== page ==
Talk of the fiscal cliff and ObamaCare makes me worry about my overweight friends. I fear it’s only a matter of time before they are blamed for dragging down the economy. Obesity is a huge expense, and unlike other costly health problems, obesity is in plain view.
Today, just over one third of Americans has a Body Mass Index of 30 or more, the obesity range. Per-capita medical spending for those individuals is 150 percent higher than for those who are not obese. The Institute of Medicine and other experts estimate the United States spends between $150 and $190 billion a year on obesity-related problems. Spending is driven by prescription drugs and medical procedures for heart disease, cancers, diabetes, and the other chronic diseases of obesity and by days missed from work and the long-term disability that commonly occurs. When public funds from Medicare and Medicaid pay the bill, everyone is impacted, but even when public funds are not involved, everyone pays higher insurance premiums to cover the cost.
Few of us realize that the U.S. health care reform law of 2010 (ObamaCare) allows employers to charge obese workers 30 to 50 percent more for health insurance if they decline to participate in a qualified wellness program. A growing number of companies have begun to make obese workers enroll in weight loss programs or pay higher insurance premiums. For instance, state workers in Alabama are subjected to at-work weigh-ins and body fat tests. Anyone with a BMI of 35 or more must attempt to lose weight or have $25 automatically deducted from their paychecks. To opt out of the weigh-ins, one can accept the $25 deduction.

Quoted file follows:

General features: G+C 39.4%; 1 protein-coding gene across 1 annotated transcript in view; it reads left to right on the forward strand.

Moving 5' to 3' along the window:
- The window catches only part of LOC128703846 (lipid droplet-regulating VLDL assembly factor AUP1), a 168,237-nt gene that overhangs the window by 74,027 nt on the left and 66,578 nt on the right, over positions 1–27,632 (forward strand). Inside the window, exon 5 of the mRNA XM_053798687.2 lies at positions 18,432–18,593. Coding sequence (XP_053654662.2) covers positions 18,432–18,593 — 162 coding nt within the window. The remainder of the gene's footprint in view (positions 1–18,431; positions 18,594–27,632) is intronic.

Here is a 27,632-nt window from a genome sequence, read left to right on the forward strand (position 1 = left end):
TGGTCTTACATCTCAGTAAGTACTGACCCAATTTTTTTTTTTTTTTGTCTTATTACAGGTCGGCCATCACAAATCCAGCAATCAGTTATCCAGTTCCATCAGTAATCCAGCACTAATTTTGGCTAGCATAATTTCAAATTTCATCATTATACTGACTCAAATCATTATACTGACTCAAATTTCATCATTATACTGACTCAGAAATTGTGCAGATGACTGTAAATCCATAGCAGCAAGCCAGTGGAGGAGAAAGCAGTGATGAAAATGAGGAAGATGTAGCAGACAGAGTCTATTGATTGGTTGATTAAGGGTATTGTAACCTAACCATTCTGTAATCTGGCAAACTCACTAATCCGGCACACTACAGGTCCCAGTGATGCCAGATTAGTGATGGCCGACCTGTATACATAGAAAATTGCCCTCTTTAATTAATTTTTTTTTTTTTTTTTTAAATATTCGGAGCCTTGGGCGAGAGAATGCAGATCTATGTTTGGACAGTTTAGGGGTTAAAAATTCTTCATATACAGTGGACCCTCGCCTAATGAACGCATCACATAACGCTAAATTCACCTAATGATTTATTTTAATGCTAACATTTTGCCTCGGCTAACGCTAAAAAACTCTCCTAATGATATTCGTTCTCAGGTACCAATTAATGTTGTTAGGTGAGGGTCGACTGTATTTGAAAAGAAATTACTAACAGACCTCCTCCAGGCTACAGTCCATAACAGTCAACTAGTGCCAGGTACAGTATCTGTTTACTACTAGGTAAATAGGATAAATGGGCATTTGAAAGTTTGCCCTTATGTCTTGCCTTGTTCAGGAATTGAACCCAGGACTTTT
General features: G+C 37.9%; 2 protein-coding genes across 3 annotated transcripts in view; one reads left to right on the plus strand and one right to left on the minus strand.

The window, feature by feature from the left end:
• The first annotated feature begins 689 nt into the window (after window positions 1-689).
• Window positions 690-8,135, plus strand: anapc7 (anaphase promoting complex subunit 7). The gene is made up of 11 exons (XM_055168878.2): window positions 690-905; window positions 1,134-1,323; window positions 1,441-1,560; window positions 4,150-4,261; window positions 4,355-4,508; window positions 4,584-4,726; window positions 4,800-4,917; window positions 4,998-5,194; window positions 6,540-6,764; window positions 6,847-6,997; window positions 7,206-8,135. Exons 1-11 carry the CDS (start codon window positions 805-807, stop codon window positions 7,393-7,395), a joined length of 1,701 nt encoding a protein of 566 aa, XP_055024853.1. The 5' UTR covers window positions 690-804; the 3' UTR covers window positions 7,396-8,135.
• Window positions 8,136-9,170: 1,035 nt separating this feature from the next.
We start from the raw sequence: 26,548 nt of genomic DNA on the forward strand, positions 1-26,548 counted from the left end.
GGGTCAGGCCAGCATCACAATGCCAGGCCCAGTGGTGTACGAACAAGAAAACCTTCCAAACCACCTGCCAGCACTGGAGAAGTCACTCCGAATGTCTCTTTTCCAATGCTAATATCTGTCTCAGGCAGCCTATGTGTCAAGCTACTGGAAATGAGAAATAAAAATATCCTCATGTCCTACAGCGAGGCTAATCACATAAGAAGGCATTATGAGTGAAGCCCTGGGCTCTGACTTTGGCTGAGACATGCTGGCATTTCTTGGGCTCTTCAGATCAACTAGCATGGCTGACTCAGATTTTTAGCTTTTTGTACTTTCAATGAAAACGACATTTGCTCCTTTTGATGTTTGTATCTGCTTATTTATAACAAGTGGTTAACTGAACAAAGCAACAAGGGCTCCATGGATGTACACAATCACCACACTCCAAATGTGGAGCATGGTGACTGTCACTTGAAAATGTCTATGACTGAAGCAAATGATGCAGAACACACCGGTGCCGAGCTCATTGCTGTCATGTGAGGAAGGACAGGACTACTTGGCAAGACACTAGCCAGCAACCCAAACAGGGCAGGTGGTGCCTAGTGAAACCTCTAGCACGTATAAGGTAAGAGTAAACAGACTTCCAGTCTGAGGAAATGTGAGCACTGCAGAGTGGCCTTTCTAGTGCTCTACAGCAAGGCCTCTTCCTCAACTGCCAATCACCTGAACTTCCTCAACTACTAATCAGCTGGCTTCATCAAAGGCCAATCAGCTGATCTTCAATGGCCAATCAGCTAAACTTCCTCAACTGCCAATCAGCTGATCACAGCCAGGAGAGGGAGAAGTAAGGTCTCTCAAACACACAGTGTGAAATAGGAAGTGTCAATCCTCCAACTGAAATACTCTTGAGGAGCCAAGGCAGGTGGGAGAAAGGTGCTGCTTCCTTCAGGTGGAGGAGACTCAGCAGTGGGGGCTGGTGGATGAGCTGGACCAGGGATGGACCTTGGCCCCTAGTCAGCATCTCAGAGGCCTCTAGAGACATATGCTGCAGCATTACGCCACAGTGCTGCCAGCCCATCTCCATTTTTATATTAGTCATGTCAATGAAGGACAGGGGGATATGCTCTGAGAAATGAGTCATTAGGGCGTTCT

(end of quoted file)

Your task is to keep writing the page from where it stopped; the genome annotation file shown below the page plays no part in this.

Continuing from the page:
This approach assumes that all obesity is a matter of personal control, but is it really? Research suggests that some obesity has as much to do with biology as with will power. Genetics, intestinal microbes, viruses, and unknown factors may play a role, and when weight is lost, metabolic and hormonal changes can make maintenance difficult for many. The role of society comes into question as well. The food industry manipulates the human brain to respond to food cues for corporate profit and communities make it difficult to get around without using a car.
Don’t shoot the messenger, but I predict that obese individuals will incur more discrimination as money gets tighter and obesity rises. By 2030, 42 percent of adults are forecast to be obese. We have a lot of room for change, and not a lot of time.
December 20th, 2012